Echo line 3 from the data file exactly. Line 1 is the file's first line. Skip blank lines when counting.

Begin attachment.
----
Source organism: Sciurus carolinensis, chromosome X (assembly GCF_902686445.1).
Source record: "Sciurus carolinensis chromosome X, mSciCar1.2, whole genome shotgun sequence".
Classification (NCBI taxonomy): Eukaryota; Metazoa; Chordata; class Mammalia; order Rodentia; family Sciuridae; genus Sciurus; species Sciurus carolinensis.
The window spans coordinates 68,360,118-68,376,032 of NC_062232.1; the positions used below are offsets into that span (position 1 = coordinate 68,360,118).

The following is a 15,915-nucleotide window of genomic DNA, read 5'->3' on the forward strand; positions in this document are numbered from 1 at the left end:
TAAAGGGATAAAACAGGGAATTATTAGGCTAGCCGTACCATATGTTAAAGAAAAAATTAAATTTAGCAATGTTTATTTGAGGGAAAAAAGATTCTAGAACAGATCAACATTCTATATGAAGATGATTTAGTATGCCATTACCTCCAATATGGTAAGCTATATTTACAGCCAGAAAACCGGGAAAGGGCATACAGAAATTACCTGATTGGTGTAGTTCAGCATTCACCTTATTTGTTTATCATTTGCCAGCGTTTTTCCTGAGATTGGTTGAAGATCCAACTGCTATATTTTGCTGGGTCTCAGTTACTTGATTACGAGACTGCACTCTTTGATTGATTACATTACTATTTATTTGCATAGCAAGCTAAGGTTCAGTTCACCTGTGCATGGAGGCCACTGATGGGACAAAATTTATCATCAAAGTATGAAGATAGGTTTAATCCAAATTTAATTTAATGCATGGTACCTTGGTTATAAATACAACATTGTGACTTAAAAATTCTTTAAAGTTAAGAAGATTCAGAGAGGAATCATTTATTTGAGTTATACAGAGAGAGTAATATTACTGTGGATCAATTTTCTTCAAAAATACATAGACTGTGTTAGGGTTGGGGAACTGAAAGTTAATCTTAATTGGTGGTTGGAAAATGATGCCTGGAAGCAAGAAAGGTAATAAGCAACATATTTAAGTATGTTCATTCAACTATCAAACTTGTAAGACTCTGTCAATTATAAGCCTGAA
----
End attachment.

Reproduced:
Classification (NCBI taxonomy): Eukaryota; Metazoa; Chordata; class Mammalia; order Rodentia; family Sciuridae; genus Sciurus; species Sciurus carolinensis.